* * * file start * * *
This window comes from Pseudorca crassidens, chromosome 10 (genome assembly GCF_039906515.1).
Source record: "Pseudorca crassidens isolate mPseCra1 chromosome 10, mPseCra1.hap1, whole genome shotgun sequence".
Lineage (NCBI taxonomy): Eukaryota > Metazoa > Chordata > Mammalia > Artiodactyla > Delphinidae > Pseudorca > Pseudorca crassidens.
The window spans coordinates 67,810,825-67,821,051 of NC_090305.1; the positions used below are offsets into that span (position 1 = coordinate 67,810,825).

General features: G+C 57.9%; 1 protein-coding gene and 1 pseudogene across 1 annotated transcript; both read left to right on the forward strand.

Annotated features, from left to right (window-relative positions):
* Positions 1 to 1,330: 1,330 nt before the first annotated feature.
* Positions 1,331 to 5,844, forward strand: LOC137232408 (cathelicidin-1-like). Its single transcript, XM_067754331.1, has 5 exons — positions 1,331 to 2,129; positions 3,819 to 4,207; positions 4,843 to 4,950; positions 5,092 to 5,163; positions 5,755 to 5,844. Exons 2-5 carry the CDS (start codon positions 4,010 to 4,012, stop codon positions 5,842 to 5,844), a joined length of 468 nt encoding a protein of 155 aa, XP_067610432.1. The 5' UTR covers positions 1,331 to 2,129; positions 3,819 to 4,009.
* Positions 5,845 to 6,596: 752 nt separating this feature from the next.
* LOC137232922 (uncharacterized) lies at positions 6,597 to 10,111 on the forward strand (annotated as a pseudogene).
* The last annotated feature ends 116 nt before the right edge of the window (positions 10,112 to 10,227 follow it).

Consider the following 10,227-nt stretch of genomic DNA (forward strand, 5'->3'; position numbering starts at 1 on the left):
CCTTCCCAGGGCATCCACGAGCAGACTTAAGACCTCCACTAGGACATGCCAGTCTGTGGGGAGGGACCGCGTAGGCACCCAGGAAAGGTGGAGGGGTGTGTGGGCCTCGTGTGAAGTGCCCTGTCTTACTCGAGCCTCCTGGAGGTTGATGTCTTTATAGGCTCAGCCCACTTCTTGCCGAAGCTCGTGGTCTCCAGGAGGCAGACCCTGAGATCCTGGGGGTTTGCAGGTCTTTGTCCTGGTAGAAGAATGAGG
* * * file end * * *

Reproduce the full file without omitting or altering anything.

This window comes from Pseudorca crassidens, chromosome 10 (genome assembly GCF_039906515.1).
Source record: "Pseudorca crassidens isolate mPseCra1 chromosome 10, mPseCra1.hap1, whole genome shotgun sequence".
Lineage (NCBI taxonomy): Eukaryota > Metazoa > Chordata > Mammalia > Artiodactyla > Delphinidae > Pseudorca > Pseudorca crassidens.
The window spans coordinates 67,810,825-67,821,051 of NC_090305.1; the positions used below are offsets into that span (position 1 = coordinate 67,810,825).

General features: G+C 57.9%; 1 protein-coding gene and 1 pseudogene across 1 annotated transcript; both read left to right on the forward strand.

Annotated features, from left to right (window-relative positions):
* Positions 1 to 1,330: 1,330 nt before the first annotated feature.
* Positions 1,331 to 5,844, forward strand: LOC137232408 (cathelicidin-1-like). Its single transcript, XM_067754331.1, has 5 exons — positions 1,331 to 2,129; positions 3,819 to 4,207; positions 4,843 to 4,950; positions 5,092 to 5,163; positions 5,755 to 5,844. Exons 2-5 carry the CDS (start codon positions 4,010 to 4,012, stop codon positions 5,842 to 5,844), a joined length of 468 nt encoding a protein of 155 aa, XP_067610432.1. The 5' UTR covers positions 1,331 to 2,129; positions 3,819 to 4,009.
* Positions 5,845 to 6,596: 752 nt separating this feature from the next.
* LOC137232922 (uncharacterized) lies at positions 6,597 to 10,111 on the forward strand (annotated as a pseudogene).
* The last annotated feature ends 116 nt before the right edge of the window (positions 10,112 to 10,227 follow it).

Consider the following 10,227-nt stretch of genomic DNA (forward strand, 5'->3'; position numbering starts at 1 on the left):
CCTTCCCAGGGCATCCACGAGCAGACTTAAGACCTCCACTAGGACATGCCAGTCTGTGGGGAGGGACCGCGTAGGCACCCAGGAAAGGTGGAGGGGTGTGTGGGCCTCGTGTGAAGTGCCCTGTCTTACTCGAGCCTCCTGGAGGTTGATGTCTTTATAGGCTCAGCCCACTTCTTGCCGAAGCTCGTGGTCTCCAGGAGGCAGACCCTGAGATCCTGGGGGTTTGCAGGTCTTTGTCCTGGTAGAAGAATGAGG